Browser Support For PWAs

2019-07-05PWAs3 min read

Browsers are still working hard to consistently support PWAs. The largest strides have been made in the last 3 years (2017-2019).

PWAs are possible by a bunch of modern web APIs. We can say a browser supports PWAs when it implements most of those APIs. Let's run through the core ones

  • Service Worker API
  • Fetch API
  • Cache API
  • Manifest API
  • Push and Notification APIs
  • Background Sync API

It's also important to understand that your app should work perfectly in browsers that don't support PWAs. Progressive apps are built with progressive enhancement in mind. They are web apps with enhancements that implement these APIs.

Service Workers.

A Service Worker is a JavaScript file that sits between the browser and the server. It acts as a proxy and can intercept and respond to requests by the browser. Service Workers form a large part of the interface for retreiving and writing files to the browser cache.

Service Worker support from caniuse

Browser Support For Service workers. Source:
Browser Support For Service workers. Source:

Fetch API:

Fetch is the modern API for asynchronous requests. Requests in Service Workers are implemented by the Fetch API which is Promise based.

Browser Support

Browser Support For FetchAPI. Source:
Browser Support For FetchAPI. Source:

Cache API.

Browsers implement resource caching by default. This is why repeat visits to a site are slower than initial ones. But developers don't have full control over this storage. The browser might delete or clear away files from the cache when space becomes a problem.

The CacheStorage API gives developers a flexible interface for managing files. They can determine what files they want to keep in the cache and delete the ones they don't want anymore.

Service Workers, when combined with the CacheStorage API can provide fallback resources when network issues arise. They can also store resources that are essential to providing an offline first experience and serve them when there's no network.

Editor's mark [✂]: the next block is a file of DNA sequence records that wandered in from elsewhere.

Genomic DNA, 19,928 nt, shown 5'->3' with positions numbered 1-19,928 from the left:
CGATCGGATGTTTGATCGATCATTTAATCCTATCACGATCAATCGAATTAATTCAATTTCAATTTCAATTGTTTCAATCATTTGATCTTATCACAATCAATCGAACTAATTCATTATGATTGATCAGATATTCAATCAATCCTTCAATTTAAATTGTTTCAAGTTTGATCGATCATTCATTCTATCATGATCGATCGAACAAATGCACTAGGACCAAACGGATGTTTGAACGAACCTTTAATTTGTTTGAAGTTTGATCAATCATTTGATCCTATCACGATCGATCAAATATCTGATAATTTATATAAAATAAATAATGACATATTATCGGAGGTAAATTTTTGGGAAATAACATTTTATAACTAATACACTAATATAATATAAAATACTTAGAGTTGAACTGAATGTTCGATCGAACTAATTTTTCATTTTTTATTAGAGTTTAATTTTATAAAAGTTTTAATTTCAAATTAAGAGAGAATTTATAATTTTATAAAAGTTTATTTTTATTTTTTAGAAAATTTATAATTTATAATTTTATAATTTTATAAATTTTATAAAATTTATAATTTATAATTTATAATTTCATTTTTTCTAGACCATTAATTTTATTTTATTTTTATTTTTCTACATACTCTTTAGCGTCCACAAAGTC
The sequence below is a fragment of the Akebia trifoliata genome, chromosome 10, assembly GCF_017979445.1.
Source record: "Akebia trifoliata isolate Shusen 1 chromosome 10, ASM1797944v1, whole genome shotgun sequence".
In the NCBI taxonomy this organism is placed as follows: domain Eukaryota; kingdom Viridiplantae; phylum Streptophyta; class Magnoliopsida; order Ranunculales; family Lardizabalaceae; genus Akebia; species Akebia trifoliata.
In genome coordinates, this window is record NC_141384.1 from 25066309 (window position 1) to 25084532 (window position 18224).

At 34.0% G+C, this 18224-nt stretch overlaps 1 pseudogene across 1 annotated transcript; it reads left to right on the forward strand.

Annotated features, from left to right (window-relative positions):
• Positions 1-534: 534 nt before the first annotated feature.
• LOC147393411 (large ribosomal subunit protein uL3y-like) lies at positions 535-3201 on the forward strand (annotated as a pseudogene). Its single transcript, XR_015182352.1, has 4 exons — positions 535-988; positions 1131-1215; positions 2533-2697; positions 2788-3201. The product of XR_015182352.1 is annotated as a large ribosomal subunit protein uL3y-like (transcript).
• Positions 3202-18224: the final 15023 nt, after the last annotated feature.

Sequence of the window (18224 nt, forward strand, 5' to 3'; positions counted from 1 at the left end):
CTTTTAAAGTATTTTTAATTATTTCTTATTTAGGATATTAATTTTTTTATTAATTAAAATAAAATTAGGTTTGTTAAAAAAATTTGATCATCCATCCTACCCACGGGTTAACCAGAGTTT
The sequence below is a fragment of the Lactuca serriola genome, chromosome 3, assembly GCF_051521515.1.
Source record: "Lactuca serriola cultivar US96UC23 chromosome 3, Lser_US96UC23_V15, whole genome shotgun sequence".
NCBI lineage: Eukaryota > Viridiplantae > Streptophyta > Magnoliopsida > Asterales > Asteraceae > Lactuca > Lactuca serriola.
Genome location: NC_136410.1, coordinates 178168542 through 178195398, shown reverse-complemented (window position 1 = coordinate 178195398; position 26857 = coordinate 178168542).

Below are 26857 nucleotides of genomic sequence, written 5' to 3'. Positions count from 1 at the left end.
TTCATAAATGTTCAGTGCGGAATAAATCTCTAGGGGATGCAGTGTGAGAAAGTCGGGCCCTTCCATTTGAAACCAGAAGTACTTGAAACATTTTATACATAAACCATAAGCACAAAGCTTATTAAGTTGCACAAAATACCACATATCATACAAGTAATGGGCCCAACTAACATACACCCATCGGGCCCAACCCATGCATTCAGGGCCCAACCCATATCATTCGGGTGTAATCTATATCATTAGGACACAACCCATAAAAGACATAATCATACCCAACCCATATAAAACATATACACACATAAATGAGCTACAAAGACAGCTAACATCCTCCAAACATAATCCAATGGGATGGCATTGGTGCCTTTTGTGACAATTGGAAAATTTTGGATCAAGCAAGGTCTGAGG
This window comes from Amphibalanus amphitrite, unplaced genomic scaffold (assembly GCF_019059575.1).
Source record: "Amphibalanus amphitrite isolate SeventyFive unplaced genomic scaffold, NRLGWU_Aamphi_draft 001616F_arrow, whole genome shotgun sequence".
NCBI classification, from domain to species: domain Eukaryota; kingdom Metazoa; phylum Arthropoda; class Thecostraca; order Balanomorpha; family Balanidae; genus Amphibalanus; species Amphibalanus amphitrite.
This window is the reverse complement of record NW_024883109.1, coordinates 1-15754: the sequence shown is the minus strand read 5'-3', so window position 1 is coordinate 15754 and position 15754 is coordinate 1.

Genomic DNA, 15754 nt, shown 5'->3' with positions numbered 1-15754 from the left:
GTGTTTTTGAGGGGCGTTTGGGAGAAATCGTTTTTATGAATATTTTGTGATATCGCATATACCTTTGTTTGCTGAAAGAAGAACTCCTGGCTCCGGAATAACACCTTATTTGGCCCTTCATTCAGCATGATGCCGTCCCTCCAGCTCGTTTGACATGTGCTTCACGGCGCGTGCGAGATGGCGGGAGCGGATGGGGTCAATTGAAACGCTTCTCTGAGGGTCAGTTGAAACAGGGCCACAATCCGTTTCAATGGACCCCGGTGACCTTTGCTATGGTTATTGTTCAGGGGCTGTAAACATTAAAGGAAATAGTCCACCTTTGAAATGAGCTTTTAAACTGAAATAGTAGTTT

Web App Manifest

Adding apps to the home screen is a core feature of progressive apps. The manifest.json file is responsible for providing information about how the app should behave when installed.

Browser Support

Browser Support For Web App Manifest. Source:
Browser Support For Web App Manifest. Source:

Push Notifications

Push notifications in PWAs are possible with two browser APIs; The Push and Notification APIs.

Push API allows users to subscribe to notifications from our app and recieve them anytime. Our service worker listens for the push event. Because service workers have different scope from browser tabs or webpages, they can still listen to the pish event even when the tab or browser has been closed.

Browser support for PushAPI

Browser Support For FetchAPI. Source:
Browser Support For FetchAPI. Source:

The Notification API is responsible for creating and showing system notifications to the user. When the notification has been pushed to the service worker by the browser, the Notifcation API takes over to show and control the display of the notifications. It's also responsible for obtaining notification permissions from the user.

Browser Support for NotificationAPI

Browser Support For FetchAPI. Source:
Browser Support For FetchAPI. Source:

Background Sync

For web apps to have the reliability of native apps, they have to be stable in network flunctuations. If the network goes off when the user is sending a message or filling a form, the app has to ensure the action is completed once the network is back. Background sync API ensures this. It's also important to note that the action completes even when the active tab has been closed.

Browser Support for BackgroundSyncAPI

Browser Support For BackgroundSync. Source:
Browser Support For BackgroundSync. Source:

NB: This article is a work in progress and will be updated in the coming week.

Thanks for readingšŸ˜Š.